‘You have heard that it was said, “You shall love your neighbor and hate your enemy.” But I say to you, Love your enemies and pray for those who persecute you, so that you may be children of your Father in heaven; for he makes his sun rise on the evil and on the good, and sends rain on the righteous and on the unrighteous.
It is far easier to talk about loving one’s enemies during times of peace than it is to do so amidst the passions aroused by war, as we see in writer-producer-director-editor Robby Henson’s film, set in the Cumberland Mountains during the Civil War. Sarah Anders (Patricia Clarkson) lives in one of the isolated hollows of the mountains where neighbors had taken opposing sides in the war. Sarah and her adolescent son Boy (whom we know only as “Boy,” played by Will Lucas) are alone because her husband is away fighting with the Confederate Army. She is seething with rage against the local Yankee sympathizers who have just desecrated the grave of her recently deceased daughter. Thus she is in no mood to welcome the Yankee patrol out foraging for food. During the Union patrol’s approach to her cabin, she and Boy attempt to hide the smoked ham, their cow, and the tintype photo of her soldier husband. Captain John Hull Abston (Chris Cooper), explaining to her his intention, is obviously ill at ease in the seizure of her foodstuffs, but his comrades need the food for carrying on the fight.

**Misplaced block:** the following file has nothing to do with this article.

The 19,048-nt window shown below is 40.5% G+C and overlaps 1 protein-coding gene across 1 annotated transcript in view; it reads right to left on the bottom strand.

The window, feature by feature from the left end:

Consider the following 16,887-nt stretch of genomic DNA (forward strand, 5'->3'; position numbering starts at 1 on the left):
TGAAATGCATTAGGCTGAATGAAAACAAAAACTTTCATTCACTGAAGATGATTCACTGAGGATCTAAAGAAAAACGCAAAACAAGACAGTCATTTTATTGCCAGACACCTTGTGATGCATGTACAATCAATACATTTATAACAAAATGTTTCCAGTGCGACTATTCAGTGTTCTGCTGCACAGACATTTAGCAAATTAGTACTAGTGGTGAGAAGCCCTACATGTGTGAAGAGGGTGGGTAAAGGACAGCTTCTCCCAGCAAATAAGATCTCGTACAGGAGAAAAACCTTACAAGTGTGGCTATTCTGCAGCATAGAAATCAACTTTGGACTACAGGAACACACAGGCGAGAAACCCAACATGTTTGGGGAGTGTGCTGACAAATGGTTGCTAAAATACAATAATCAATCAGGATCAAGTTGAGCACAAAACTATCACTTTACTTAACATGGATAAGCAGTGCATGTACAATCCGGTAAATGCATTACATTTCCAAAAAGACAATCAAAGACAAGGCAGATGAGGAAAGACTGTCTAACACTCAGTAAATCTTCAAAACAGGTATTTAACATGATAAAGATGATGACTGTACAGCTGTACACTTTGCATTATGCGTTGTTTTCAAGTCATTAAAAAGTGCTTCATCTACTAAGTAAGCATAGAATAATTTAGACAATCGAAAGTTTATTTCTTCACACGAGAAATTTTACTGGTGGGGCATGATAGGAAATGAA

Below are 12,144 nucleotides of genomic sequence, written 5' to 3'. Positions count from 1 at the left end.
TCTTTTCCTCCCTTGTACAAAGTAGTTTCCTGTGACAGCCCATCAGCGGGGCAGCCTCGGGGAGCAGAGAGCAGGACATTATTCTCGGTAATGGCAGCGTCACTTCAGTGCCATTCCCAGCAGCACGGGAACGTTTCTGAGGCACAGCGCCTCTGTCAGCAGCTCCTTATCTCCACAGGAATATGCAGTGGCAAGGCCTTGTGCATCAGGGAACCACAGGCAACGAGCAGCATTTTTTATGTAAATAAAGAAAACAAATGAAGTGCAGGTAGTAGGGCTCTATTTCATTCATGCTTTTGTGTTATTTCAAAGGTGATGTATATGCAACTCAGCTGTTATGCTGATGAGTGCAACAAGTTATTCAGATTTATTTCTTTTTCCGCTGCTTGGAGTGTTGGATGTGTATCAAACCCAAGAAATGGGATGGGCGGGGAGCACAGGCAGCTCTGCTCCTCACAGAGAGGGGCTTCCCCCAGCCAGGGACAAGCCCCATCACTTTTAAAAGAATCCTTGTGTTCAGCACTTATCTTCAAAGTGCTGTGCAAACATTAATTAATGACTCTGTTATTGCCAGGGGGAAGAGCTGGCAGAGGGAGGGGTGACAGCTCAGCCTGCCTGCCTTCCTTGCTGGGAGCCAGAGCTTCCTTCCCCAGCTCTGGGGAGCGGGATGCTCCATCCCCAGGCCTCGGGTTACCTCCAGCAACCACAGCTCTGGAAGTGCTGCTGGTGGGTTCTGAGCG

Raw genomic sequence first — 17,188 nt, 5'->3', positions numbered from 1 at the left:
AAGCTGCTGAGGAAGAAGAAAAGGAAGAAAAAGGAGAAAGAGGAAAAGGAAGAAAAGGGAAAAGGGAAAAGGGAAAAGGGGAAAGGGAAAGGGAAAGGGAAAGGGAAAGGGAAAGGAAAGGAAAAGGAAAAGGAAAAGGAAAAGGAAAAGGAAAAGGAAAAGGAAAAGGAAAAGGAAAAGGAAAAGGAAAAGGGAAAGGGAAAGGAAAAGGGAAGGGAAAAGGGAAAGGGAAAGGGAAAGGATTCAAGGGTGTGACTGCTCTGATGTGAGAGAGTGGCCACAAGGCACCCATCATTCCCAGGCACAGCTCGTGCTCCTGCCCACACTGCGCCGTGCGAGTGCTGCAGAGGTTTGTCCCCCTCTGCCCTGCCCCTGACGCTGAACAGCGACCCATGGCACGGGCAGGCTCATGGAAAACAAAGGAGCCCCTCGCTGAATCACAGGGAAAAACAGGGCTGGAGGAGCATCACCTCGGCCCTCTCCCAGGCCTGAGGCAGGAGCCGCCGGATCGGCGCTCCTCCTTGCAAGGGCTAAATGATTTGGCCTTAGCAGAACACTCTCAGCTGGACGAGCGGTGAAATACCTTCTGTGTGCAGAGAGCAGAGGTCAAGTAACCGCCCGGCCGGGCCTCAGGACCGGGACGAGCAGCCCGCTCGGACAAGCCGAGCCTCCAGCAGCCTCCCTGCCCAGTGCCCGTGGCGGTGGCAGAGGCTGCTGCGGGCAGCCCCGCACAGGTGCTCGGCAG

Abston’s short stay is prolonged when the rickety ladder, on which one of his men has climbed to search the barn loft, gives way, and the soldier falls upon a pitchfork. Sarah refuses to boil water for the wounded man’s treatment, and Abston soon finds out why when his men light the hearth fire. The ham she has hidden has blocked up the chimney. Although one of the soldiers believes that the gut wound will be fatal, and thus the party should move on, the decent Abstan insists that they stay and nurse the man until he is strong enough to travel. During the following days he, Sarah, and Boy encounter each other across a chasm of hostility.
As Abstan, a widowed farmer from Ohio, helps with the plowing and the chopping of firewood, we wonder if the story will follow the usual Hollywood arc. Also, will his men understand their officer’s seemingly fraternizing with the enemy? That events turn out differently from what we might expect (and hope) is to the film’s credit. Based on the author’s recollection of a story told about a mountain boy during the Civil War, this is no sugar-coated tale of easy reconciliation, but one in which humans, torn by conflicting loyalties and passions, make decisions that have profound consequences. However, even amidst the hostility there is a wonderful act of grace, but one that is not reciprocated, thus reminding us that Christian love must spring from other than utilitarian motives.